Ideas from 'Science without Numbers' by Hartry Field [1980], by Theme Structure

[found in 'Science without Number' by Field,Hartry [Blackwell 1980,0-631-13037-3]].

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4. Formal Logic / F. Set Theory ST / 8. Critique of Set Theory
In Field's Platonist view, set theory is false because it asserts existence for non-existent things
5. Theory of Logic / B. Logical Consequence / 1. Logical Consequence
Logical consequence is defined by the impossibility of P and q
6. Mathematics / A. Nature of Mathematics / 3. Numbers / a. Numbers
In Field's version of science, space-time points replace real numbers
6. Mathematics / B. Foundations for Mathematics / 2. Axioms for Geometry
Hilbert's geometry is interesting because it captures Euclid without using real numbers
'Metric' axioms uses functions, points and numbers; 'synthetic' axioms give facts about space
6. Mathematics / C. Sources of Mathematics / 1. Mathematical Platonism / a. For mathematical platonism
The Indispensability Argument is the only serious ground for the existence of mathematical entities
6. Mathematics / C. Sources of Mathematics / 3. Mathematical Nominalism
Nominalists try to only refer to physical objects, or language, or mental constructions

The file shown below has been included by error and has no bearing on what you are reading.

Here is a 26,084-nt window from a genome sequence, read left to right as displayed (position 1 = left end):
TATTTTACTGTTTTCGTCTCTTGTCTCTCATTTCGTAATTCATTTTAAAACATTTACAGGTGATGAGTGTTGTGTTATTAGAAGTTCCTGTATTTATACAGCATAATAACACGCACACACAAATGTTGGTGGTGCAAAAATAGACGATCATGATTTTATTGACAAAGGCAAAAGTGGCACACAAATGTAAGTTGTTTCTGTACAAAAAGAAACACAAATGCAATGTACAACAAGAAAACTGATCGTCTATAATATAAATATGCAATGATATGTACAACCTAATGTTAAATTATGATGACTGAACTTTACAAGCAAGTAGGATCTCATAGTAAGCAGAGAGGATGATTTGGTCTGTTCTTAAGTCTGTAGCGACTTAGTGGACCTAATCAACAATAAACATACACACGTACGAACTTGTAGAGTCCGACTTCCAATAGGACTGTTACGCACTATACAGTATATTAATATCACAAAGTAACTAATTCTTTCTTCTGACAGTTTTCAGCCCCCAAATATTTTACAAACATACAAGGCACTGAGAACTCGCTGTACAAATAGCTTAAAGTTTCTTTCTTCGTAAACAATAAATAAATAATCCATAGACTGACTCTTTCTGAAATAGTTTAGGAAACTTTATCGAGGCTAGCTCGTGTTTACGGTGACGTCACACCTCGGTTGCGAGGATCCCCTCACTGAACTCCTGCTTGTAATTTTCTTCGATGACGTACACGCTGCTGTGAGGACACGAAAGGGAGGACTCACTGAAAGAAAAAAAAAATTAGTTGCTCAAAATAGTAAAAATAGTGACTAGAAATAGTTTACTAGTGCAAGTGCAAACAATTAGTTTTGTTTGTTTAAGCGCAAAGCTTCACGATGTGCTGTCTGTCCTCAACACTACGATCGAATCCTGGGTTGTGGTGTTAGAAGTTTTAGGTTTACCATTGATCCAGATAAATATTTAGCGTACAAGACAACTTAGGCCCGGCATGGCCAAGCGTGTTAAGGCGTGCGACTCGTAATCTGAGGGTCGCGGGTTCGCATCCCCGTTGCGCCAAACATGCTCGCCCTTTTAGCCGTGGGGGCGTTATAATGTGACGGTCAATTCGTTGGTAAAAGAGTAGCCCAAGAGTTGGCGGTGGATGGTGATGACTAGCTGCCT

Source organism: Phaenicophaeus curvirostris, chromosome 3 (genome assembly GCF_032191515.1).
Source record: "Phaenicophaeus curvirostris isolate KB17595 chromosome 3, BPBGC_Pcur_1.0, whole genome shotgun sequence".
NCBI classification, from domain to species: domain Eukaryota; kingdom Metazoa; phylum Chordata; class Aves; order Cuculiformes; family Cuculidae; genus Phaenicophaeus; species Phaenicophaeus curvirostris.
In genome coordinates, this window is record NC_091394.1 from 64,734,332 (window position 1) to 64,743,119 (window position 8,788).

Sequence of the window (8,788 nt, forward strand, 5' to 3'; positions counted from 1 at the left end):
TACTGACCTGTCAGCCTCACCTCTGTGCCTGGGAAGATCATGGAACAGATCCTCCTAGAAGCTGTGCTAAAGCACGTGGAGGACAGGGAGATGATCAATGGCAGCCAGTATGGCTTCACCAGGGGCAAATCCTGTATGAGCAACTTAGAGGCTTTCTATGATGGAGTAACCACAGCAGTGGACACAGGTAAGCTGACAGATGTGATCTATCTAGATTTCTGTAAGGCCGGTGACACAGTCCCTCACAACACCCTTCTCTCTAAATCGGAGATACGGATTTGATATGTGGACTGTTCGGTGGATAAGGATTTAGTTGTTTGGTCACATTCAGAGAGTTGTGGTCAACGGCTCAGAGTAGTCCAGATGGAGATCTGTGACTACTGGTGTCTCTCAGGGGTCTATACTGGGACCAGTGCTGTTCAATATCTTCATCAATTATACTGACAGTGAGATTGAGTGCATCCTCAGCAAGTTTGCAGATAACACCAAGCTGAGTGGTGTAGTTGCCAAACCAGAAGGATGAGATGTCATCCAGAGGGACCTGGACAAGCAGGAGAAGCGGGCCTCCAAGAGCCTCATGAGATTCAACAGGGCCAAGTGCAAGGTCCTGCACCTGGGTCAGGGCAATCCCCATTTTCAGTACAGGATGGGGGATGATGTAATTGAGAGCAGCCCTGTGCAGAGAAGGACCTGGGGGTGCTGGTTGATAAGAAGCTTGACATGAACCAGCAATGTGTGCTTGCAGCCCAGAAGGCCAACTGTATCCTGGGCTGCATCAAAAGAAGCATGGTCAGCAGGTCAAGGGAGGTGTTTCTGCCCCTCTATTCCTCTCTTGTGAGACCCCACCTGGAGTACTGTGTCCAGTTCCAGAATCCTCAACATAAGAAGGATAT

6. Mathematics / C. Sources of Mathematics / 4. Mathematical Empiricism / b. Indispensability of mathematics
The application of mathematics only needs its possibility, not its truth
Hilbert explains geometry, by non-numerical facts about space
Field needs a semantical notion of second-order consequence, and that needs sets
6. Mathematics / C. Sources of Mathematics / 6. Logicism / d. Logicism critique
It seems impossible to explain the idea that the conclusion is contained in the premises
6. Mathematics / C. Sources of Mathematics / 9. Fictional Mathematics
Abstractions can form useful counterparts to concrete statements
Mathematics is only empirical as regards which theory is useful
Why regard standard mathematics as truths, rather than as interesting fictions?
7. Existence / D. Theories of Reality / 10. Ontological Commitment / a. Ontological commitment
You can reduce ontological commitment by expanding the logic
8. Modes of Existence / B. Properties / 12. Denial of Properties
Field presumes properties can be eliminated from science
9. Objects / A. Existence of Objects / 2. Abstract Objects / d. Problems with abstracta
Abstract objects are only applicable to the world if they are impure, and connect to the physical
14. Science / D. Explanation / 2. Types of Explanation / a. Types of explanation
Beneath every extrinsic explanation there is an intrinsic explanation
18. Thought / E. Abstraction / 4. Abstracta by Example
'Abstract' is unclear, but numbers, functions and sets are clearly abstract
26. Natural Theory / B. Concepts of Nature / 3. Space / b. Points in space
In theories of fields, space-time points or regions are causal agents
26. Natural Theory / B. Concepts of Nature / 3. Space / c. Substantival space
Both philosophy and physics now make substantivalism more attractive
26. Natural Theory / B. Concepts of Nature / 3. Space / d. Relational space
Relational space is problematic if you take the idea of a field seriously